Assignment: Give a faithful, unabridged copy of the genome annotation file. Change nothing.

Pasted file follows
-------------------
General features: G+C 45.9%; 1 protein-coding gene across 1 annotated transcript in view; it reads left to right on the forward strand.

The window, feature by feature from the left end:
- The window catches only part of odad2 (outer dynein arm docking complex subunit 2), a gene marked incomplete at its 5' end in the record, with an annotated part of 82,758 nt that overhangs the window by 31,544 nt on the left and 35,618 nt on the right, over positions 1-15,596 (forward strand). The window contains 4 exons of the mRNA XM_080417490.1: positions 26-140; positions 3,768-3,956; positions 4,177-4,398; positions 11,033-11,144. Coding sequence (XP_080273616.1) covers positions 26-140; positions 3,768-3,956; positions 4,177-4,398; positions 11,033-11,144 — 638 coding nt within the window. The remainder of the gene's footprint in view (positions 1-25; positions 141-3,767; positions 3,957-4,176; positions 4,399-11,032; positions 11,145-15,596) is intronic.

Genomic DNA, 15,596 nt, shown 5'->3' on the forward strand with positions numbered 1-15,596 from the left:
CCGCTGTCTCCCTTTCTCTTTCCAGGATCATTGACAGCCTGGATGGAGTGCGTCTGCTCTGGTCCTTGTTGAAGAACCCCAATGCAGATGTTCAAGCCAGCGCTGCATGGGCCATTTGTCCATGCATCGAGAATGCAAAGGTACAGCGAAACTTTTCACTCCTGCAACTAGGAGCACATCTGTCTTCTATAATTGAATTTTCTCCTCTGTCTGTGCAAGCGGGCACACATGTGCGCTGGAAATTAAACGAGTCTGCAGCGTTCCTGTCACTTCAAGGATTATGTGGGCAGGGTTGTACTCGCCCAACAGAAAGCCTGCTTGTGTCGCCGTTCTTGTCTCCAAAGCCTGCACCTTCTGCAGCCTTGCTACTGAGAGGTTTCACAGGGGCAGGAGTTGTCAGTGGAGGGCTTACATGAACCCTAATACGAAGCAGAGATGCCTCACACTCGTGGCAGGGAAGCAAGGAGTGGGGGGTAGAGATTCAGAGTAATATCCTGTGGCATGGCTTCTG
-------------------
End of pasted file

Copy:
General features: G+C 45.9%; 1 protein-coding gene across 1 annotated transcript in view; it reads left to right on the forward strand.

The window, feature by feature from the left end:
- The window catches only part of odad2 (outer dynein arm docking complex subunit 2), a gene marked incomplete at its 5' end in the record, with an annotated part of 82,758 nt that overhangs the window by 31,544 nt on the left and 35,618 nt on the right, over positions 1-15,596 (forward strand). The window contains 4 exons of the mRNA XM_080417490.1: positions 26-140; positions 3,768-3,956; positions 4,177-4,398; positions 11,033-11,144. Coding sequence (XP_080273616.1) covers positions 26-140; positions 3,768-3,956; positions 4,177-4,398; positions 11,033-11,144 — 638 coding nt within the window. The remainder of the gene's footprint in view (positions 1-25; positions 141-3,767; positions 3,957-4,176; positions 4,399-11,032; positions 11,145-15,596) is intronic.

Genomic DNA, 15,596 nt, shown 5'->3' on the forward strand with positions numbered 1-15,596 from the left:
CCGCTGTCTCCCTTTCTCTTTCCAGGATCATTGACAGCCTGGATGGAGTGCGTCTGCTCTGGTCCTTGTTGAAGAACCCCAATGCAGATGTTCAAGCCAGCGCTGCATGGGCCATTTGTCCATGCATCGAGAATGCAAAGGTACAGCGAAACTTTTCACTCCTGCAACTAGGAGCACATCTGTCTTCTATAATTGAATTTTCTCCTCTGTCTGTGCAAGCGGGCACACATGTGCGCTGGAAATTAAACGAGTCTGCAGCGTTCCTGTCACTTCAAGGATTATGTGGGCAGGGTTGTACTCGCCCAACAGAAAGCCTGCTTGTGTCGCCGTTCTTGTCTCCAAAGCCTGCACCTTCTGCAGCCTTGCTACTGAGAGGTTTCACAGGGGCAGGAGTTGTCAGTGGAGGGCTTACATGAACCCTAATACGAAGCAGAGATGCCTCACACTCGTGGCAGGGAAGCAAGGAGTGGGGGGTAGAGATTCAGAGTAATATCCTGTGGCATGGCTTCTG